2. To be established means to be able to provide space for meetings at least once a week for at least 50 people. For example, a store front would be ideal, but space provided by a church, etc. would be OK.
3. A public meeting would be compulsory at least 1 time a month with a speaker who would illuminate a community problem or concern. For example, someone to explain new welfare rules, a housing court person, a drug program person, a police rep person, education opportunites, etc. These meetings would be announced on air.
4. The people who attended these meetings would be given WBAI cards and would be members. They would not have to pay for these meetings. The meetings would be free to WBAI members.
5. Some meetings would be broadcast on WBAI live. This would give direct access to radio by the people themselves. The poor are just as smart and articulate as any other group, thank you very much. Not as educated though.
This idea can be expanded and also extended to other classes but i don't want to digress.
Would someone be kind enough to sent this email to Anthony Mackall and Mimi for me, since i don't have their email addresses. Peace, bill m.
From: Carolyn Birden
At 7:55 AM -0400 8/3/02, Raylaforest quoted Paul Surovell as writing:
>So as far as who is entitled to vote, there is no conflict between > > Joe's vision and the subscriber model.
This "no conflict" is not ture: the CM/Joe Kaye/appointed seats model says that one does not have to be a listener-member of the station to be represented by one of the representatives chosen for governing board seats. The subscriber model not only requires that station board members be voted in, but that they be voted in by listener-supporters. This is a fundamental conflict, and it is playing with words to say that "there is no conflict" between the two models.
Joe's model leads to representation of people who may not even have heard of the station, much less subscribed to it, by virtue of their membership in a class of people whom the station ought to serve. The difference is that traditionally people have assumed that the voiceless, if you will, are served by programming, and that listener-members support the station with time or money: Joe Kaye's model wants them to be "represented" on the governing board without going through the process of signing up as listener-members supporting the station financially or practically.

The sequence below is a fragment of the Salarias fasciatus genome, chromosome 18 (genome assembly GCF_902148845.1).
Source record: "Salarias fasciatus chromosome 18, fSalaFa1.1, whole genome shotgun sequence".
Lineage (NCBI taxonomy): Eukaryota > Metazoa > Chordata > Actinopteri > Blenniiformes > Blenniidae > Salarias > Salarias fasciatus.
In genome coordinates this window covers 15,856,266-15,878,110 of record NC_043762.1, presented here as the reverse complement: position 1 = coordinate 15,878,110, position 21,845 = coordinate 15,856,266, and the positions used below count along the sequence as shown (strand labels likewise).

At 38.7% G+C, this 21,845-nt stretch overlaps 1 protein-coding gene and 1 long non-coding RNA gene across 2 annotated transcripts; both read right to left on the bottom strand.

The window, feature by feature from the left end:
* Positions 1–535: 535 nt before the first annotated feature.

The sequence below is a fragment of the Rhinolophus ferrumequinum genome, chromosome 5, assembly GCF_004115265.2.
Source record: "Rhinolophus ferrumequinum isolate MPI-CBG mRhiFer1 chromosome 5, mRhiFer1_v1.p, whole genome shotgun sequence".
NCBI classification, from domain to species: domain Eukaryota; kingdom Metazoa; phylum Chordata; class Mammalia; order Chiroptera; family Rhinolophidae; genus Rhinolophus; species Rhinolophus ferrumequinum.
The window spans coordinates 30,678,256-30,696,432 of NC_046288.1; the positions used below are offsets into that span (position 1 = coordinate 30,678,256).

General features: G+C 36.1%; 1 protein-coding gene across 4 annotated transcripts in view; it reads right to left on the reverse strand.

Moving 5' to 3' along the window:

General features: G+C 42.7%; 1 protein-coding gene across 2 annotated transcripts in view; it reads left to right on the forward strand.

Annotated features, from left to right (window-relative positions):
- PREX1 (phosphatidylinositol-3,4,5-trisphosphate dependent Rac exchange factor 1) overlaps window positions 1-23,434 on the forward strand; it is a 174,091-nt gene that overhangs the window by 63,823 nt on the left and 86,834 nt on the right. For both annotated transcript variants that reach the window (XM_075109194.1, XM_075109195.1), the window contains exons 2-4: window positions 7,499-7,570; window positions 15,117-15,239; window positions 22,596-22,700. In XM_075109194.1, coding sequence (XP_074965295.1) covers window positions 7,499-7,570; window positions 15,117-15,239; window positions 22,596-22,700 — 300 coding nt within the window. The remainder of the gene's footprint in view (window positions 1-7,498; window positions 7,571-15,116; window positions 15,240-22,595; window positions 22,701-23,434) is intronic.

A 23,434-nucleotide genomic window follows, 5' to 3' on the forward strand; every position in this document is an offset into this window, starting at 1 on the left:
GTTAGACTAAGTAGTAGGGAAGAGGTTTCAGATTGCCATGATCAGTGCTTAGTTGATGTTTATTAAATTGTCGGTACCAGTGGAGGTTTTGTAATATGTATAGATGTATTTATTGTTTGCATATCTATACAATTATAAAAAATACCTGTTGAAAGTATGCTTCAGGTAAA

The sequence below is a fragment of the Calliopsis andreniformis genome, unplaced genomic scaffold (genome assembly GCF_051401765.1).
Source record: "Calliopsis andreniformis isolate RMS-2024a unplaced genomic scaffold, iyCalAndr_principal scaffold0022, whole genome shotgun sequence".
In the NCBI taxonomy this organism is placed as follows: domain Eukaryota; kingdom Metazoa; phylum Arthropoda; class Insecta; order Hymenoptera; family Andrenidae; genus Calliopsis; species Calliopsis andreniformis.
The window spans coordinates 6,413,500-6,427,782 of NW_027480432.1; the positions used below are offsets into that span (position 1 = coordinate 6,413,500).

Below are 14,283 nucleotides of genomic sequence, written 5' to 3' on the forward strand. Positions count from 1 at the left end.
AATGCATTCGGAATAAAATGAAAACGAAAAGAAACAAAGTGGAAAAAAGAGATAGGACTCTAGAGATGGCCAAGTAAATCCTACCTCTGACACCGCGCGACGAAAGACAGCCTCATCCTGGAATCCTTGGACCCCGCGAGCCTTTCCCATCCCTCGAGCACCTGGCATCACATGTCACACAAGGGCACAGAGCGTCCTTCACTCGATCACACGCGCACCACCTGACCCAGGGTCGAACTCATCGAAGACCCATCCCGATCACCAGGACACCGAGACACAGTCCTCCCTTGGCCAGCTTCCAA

I apologize for posting these carat-laden copies of Joe Kaye's dicta at the end fo this post, but it is important for people to realize that the Constituency Model is designed to dilute the vote of the listener-subscribers and to put in place people who were not elected by them but who will be representative of a small portion of the listening audience, those selected by people whom I am labeling power brokers. I
It bothers me the way this math is being used. If there are 200,000 listeners, 20,000 subscribers, 3000 voters, 3000/200,000 = 1.5% of listeners with all the power, according to Joe. The rest, 197,000, are shut out of power by the dictatorial 3000.
This is silly. Many of the 180,000 non-subscribing listeners must have the means to subscribe, but choose not to, so forget them. Their actions show they are not interested in Pacifica. Also, the 17,000 non-voting members have the right to vote if they want. Perhaps at a crisis point some of them will use that right. At least they have it if they need it.
One thing I like about a democratic system is that the people who really care enough will inform themselves and vote. The others, who don't pay attention, or don't care or whatever, choose not to use this right. Their choice. If by their actions they show their desire not to participate, they should not be seen as shut out of power.
The point is the denominator in Joe's equation should not be 200,000, but 3000 + the number of people who would like be members and vote but can't due to financial constraints.
From: Carolyn Birden
Voodoo statistics. It comes from the same mindset that made "How to Lie With Statistics" one of the bestselling math books of all time. cmb
Some other numbers to consider:
1,500 -- the most people to turn out for a demonstration against the coup in the WBAI signal area (the April demo)
6,000 -- the approximate number of WBAI subscribers who boycotted the fund drives during the coup.
12,000 -- the approximate number of WBAI subscribers who did not boycott during the coup.
30 -- the number of staff who were fired and banned
150 -- the number of staff who were not fired and banned